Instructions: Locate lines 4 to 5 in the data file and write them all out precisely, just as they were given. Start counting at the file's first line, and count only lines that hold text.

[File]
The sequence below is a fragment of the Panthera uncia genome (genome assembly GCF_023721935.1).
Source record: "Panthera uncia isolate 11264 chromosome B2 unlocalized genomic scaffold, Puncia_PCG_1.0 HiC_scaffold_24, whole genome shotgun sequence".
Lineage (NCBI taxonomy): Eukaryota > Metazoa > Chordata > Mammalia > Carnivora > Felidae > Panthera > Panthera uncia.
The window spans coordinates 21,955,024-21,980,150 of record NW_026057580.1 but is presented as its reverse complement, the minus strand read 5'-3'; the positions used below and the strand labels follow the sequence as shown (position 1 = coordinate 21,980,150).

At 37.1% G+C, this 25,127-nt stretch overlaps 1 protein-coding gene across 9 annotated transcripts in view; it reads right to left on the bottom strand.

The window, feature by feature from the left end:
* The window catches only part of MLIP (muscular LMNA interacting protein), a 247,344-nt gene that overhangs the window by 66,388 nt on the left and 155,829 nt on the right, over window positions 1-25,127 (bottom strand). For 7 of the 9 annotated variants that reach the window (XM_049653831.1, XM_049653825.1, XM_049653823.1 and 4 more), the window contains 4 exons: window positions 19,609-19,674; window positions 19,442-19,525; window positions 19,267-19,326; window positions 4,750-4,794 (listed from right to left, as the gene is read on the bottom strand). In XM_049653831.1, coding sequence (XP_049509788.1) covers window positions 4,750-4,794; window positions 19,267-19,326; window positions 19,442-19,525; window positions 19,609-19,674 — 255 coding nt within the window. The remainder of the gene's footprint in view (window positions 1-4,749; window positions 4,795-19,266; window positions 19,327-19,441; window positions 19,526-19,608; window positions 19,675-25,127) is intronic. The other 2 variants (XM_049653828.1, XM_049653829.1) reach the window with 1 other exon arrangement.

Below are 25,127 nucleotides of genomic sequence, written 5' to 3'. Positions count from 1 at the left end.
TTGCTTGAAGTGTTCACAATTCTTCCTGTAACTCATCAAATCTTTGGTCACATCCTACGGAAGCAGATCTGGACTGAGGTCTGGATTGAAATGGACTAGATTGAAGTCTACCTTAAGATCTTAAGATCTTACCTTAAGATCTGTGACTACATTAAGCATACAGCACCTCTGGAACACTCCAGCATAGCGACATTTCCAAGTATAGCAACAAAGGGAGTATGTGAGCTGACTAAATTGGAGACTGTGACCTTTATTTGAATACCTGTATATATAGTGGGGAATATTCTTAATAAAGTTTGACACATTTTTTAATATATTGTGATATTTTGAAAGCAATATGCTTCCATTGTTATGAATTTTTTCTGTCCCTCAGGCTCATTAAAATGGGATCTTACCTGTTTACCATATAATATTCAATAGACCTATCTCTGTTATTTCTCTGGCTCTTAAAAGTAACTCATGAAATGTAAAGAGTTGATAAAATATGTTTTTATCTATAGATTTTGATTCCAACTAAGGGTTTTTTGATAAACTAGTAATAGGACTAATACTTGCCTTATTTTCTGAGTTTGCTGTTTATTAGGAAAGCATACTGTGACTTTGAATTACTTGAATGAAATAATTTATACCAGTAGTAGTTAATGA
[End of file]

The window spans coordinates 21,955,024-21,980,150 of record NW_026057580.1 but is presented as its reverse complement, the minus strand read 5'-3'; the positions used below and the strand labels follow the sequence as shown (position 1 = coordinate 21,980,150).

At 37.1% G+C, this 25,127-nt stretch overlaps 1 protein-coding gene across 9 annotated transcripts in view; it reads right to left on the bottom strand.